Governor Rick Scott’s hospital commission is grappling with lots of data and little direction. The group met for the first time Wednesday to try and make sense of a mountain of information.
Florida Surgeon General John Armstrong subtly pushed back against a main criticism of the Governor’s commission on health and hospital funding: lack of experience.
“Collectively, they’ve been responsible for negotiating benefit packages for themselves and thousands of employees in our state. They’ve served on a variety of boards to include a managed care plan, nursing home board, local county boards of college boards, a member who was the chair of the Florida Board of Medicine, and a member who provides pro-bono work to the League against cancer," Armstrong said.
The governor’s commission got a crash course in the data collected by the state and submitted by the hospitals, but is grappling with understanding what the numbers mean. Commission chairman Carlos Beruff is asking the state agency for healthcare administration for help in sorting out the data.
“I get we’re just getting into this, but are you or someone else going to help us dive into this and point us in directions we should be looking? Because we could talk about every single number without knowing whether a number is good or bad.”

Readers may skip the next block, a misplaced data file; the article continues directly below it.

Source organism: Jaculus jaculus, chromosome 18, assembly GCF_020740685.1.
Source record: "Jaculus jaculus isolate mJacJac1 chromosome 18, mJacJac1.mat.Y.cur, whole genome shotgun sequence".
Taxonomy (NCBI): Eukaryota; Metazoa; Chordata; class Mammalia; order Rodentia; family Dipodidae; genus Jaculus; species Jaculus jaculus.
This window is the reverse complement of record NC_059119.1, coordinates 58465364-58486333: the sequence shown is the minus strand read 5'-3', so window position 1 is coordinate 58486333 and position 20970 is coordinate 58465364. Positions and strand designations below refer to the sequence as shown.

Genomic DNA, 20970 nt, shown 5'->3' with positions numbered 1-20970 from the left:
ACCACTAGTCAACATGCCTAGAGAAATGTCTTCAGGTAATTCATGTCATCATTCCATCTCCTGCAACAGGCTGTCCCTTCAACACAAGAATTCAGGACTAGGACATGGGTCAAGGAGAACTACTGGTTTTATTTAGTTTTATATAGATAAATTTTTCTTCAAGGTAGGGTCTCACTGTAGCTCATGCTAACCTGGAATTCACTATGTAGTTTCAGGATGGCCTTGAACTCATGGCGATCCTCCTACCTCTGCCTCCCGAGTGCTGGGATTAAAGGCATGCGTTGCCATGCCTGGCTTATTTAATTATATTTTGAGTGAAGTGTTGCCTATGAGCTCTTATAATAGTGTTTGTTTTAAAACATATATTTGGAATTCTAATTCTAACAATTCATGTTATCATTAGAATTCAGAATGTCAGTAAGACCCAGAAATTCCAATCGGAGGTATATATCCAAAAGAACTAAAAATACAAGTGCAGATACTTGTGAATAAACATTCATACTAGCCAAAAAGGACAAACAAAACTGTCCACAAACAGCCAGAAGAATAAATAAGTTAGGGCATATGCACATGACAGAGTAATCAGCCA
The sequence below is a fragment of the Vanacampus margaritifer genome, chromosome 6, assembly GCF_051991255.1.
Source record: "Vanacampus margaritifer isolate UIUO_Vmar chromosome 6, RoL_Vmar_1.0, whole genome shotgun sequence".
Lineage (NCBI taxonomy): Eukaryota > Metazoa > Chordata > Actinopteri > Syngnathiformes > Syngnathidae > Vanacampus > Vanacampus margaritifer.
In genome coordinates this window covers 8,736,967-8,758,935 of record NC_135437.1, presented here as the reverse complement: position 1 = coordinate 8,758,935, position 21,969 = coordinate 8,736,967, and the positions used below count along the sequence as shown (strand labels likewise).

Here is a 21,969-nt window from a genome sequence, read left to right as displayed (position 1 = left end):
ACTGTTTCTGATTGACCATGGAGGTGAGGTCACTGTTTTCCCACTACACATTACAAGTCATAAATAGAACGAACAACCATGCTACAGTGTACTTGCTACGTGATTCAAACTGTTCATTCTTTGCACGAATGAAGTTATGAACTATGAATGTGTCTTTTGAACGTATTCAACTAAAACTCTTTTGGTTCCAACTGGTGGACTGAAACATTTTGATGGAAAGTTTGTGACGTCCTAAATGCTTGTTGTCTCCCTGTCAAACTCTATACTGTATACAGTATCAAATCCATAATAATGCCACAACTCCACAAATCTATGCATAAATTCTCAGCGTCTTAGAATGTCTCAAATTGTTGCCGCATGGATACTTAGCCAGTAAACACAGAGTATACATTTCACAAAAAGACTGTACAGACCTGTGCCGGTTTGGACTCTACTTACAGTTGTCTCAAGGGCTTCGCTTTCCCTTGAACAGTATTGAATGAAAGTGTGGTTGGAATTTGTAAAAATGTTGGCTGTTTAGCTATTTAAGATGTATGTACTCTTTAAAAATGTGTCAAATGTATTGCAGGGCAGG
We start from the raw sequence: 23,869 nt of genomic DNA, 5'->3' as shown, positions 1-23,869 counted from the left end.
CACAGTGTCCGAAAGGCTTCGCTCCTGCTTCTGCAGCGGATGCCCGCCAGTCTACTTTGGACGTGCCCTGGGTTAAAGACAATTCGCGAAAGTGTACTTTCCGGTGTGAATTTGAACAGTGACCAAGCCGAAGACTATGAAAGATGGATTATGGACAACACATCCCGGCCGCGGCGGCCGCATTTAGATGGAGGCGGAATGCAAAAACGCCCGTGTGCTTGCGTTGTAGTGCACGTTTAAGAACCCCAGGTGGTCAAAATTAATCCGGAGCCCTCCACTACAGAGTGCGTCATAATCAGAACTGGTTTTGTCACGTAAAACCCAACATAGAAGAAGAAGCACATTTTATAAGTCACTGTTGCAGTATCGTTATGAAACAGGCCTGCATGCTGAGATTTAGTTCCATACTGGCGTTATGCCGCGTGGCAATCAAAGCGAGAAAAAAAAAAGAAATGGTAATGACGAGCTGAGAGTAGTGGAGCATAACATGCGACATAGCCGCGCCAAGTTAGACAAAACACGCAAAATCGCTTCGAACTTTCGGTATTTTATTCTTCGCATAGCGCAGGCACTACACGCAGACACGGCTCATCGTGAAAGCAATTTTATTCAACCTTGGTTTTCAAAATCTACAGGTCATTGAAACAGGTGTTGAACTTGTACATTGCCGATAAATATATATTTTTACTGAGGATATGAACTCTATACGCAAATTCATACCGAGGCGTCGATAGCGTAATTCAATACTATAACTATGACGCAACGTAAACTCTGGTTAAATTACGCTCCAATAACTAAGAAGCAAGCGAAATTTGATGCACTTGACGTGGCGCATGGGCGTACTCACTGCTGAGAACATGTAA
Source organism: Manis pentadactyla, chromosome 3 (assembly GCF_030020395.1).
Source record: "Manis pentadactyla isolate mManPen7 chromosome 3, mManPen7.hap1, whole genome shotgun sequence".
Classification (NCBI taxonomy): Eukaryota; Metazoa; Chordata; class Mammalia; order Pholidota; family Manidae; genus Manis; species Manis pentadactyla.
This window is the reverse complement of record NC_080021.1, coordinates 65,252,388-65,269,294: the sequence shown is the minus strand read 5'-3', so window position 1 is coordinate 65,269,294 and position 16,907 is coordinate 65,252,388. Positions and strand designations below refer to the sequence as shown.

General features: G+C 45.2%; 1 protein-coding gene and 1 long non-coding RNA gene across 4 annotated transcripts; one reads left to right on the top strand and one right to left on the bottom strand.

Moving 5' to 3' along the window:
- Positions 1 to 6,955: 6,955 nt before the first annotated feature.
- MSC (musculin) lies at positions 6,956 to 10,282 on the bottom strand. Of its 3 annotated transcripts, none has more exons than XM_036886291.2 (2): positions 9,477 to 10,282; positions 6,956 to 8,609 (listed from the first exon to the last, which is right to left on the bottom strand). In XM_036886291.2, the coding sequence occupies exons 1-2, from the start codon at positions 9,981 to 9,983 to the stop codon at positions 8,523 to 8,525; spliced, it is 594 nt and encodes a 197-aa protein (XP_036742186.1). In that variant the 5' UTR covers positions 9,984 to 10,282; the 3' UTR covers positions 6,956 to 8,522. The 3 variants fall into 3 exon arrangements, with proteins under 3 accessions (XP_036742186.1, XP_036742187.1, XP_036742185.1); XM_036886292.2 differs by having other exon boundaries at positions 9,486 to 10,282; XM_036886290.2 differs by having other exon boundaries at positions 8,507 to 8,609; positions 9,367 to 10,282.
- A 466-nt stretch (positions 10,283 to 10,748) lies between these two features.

And member Tom Kuntz wants to know what the end-game is.
“I don’t know who builds that roadmap but we need to have a bit of a scorecard to guide ourselves with so that we don’t just meet and talk about all the important issues, without understanding where we’re going," he said.
Governor Rick Scott addressed the group by phone at the start of the meeting, but outlined his personal goals for the group when asked by reporters earlier in the day.
“Do we need certificate of need laws? Is that causing prices to be higher than they should? Do we look at price, outcome, patient satisfaction? The retail federation says hospitals should release their prices, like gas stations and grocery stores do. Should we look at that? Should we allow insurance to be sold across state lines, would that help drive down cost so more people will have insurance?
Scott, the hospitals and state lawmakers are at odds over whether to expand Medicaid in the state. The Governor’s goals for his commission may much higher than what commissioners themselves are ready for. The group meets again next week in Orlando to continue sifting through all the information they’ve been given, and try to make sense of the hospital and healthcare funding landscape in Florida.